Russian president Vladimir Putin today launched the construction of what will be one of the largest gas pipelines in the world, stretching from China to the Russian Far East, in the village of Us Khatyn in Yakutia.
China’s CNPC (China National Petroleum Corporation) agreed to a huge $400 billion (£237 billion) contract with Gazprom in May.
Russia will deliver 38 billion cubic meters of natural gas to China for a period of 30 years, through the 2,485 mile long pipeline.
Putin said today: “There will be no other larger project in this sphere in the near future”.
The Power of Siberia gas pipeline’s first stage is scheduled to be commissioned at the end of 2017. The pipeline will have an annual capacity of 61 billion cubic meters of natural gas.
The deal will lessen Russia’s reliance on European buyers, who have imposed economic sanctions because of the situation in Ukraine.
“After we create a network of gas pipelines here, in the Far East and Siberia, we’ll have a possibility to unite the European part of the gas pipeline system with its eastern part and, from the standpoint of export possibilities and expanding the geography of the country’s gas infrastructure development, this will give us big advantages in rechanneling gas flows, depending on the world market situation - either to send more gas to the west and achieve greater effect or to the east,” the Russian president said.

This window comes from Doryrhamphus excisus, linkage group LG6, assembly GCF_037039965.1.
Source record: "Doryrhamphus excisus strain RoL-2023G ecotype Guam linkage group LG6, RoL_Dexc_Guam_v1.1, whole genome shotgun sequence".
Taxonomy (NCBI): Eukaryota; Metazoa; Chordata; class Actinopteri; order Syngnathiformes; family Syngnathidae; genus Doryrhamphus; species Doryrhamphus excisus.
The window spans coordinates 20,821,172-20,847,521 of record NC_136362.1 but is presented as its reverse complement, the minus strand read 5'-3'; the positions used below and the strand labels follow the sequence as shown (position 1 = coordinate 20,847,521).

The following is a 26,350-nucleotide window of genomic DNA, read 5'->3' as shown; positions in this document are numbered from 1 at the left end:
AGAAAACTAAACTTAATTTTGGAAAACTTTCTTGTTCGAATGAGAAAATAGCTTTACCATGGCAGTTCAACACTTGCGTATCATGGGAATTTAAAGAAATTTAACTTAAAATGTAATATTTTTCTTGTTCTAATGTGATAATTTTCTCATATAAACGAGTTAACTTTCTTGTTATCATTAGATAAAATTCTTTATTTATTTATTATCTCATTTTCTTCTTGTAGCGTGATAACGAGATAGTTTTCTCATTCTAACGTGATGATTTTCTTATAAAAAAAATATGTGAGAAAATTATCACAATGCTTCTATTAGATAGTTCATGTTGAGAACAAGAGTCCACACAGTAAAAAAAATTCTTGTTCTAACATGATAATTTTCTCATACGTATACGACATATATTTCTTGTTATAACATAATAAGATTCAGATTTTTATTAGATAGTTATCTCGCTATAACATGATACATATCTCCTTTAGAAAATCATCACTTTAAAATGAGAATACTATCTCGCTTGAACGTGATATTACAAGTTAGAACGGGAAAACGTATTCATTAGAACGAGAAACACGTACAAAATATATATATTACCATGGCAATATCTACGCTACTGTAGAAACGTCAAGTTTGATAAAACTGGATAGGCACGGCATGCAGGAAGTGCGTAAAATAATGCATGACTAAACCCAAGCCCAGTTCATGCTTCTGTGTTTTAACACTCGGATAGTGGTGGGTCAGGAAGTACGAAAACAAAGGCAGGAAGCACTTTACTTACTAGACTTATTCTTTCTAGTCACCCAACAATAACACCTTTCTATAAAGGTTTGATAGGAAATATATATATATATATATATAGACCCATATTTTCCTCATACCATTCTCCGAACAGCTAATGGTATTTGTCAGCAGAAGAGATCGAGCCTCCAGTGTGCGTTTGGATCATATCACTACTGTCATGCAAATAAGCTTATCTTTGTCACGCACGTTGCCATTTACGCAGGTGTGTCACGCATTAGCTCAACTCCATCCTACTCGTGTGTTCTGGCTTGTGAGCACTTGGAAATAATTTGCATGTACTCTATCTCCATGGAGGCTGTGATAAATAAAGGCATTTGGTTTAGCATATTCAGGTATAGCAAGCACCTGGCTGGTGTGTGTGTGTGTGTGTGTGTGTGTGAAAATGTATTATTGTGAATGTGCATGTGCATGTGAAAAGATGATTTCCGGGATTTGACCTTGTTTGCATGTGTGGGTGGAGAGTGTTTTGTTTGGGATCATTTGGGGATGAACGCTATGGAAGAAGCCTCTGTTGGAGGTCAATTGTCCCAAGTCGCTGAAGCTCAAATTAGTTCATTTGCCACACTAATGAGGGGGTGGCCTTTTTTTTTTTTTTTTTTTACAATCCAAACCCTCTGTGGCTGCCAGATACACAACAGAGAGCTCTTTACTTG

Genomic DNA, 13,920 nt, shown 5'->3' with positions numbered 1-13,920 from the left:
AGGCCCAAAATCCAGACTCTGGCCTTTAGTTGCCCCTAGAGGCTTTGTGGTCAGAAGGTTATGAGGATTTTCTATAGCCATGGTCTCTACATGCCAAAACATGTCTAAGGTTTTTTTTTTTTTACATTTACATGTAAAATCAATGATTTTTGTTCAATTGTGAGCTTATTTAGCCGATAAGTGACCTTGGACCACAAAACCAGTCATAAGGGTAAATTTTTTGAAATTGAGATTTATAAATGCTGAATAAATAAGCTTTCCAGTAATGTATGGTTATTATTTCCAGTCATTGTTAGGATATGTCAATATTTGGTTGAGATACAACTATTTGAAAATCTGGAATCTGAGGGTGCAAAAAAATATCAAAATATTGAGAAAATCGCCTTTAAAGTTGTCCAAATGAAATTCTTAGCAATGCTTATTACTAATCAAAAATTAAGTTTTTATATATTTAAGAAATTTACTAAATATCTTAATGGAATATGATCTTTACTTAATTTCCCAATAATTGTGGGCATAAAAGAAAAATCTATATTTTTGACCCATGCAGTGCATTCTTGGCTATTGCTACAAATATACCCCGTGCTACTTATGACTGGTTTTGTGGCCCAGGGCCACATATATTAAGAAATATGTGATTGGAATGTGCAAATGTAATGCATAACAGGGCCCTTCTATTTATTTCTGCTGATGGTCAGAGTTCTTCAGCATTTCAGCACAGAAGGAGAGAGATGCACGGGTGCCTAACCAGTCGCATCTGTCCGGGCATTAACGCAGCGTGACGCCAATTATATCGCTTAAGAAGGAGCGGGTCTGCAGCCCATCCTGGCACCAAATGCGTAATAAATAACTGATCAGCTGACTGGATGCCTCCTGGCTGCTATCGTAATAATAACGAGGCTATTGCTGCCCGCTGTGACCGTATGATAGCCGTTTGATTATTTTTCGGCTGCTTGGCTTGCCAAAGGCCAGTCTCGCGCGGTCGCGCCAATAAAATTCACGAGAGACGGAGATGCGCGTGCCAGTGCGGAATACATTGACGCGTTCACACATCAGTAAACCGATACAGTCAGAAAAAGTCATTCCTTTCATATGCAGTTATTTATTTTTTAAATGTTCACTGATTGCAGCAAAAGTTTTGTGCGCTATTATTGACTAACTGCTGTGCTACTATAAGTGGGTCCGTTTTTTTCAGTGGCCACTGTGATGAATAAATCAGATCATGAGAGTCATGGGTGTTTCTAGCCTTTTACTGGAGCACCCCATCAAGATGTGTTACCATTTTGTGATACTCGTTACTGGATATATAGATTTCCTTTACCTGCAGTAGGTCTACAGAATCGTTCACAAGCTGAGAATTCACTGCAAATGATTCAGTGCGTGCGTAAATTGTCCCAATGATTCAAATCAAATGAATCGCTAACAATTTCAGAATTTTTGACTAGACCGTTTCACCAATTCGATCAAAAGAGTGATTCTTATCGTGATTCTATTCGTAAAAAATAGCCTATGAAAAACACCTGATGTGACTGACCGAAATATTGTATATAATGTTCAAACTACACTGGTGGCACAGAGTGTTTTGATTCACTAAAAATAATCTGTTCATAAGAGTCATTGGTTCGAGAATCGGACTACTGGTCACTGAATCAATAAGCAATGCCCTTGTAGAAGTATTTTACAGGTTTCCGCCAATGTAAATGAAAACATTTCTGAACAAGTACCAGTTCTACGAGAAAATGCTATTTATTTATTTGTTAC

After the deal was first approved some British energy experts warned the move could drive up prices for European gas consumers - who are becoming increasingly dependent on Russian gas.
The Chinese vice-premier Zhang Gaoli also attended the ceremony, saying China will start construction of its side of the pipeline in 2015.
The first gas will be pumped from Siberia to China in early 2019.
China is Russia’s largest single trading partner, with bilateral trade flows of $90 billion (£53 billion) in 2013 - and the two countries plan to double the volume to $200 billion in 10 years.
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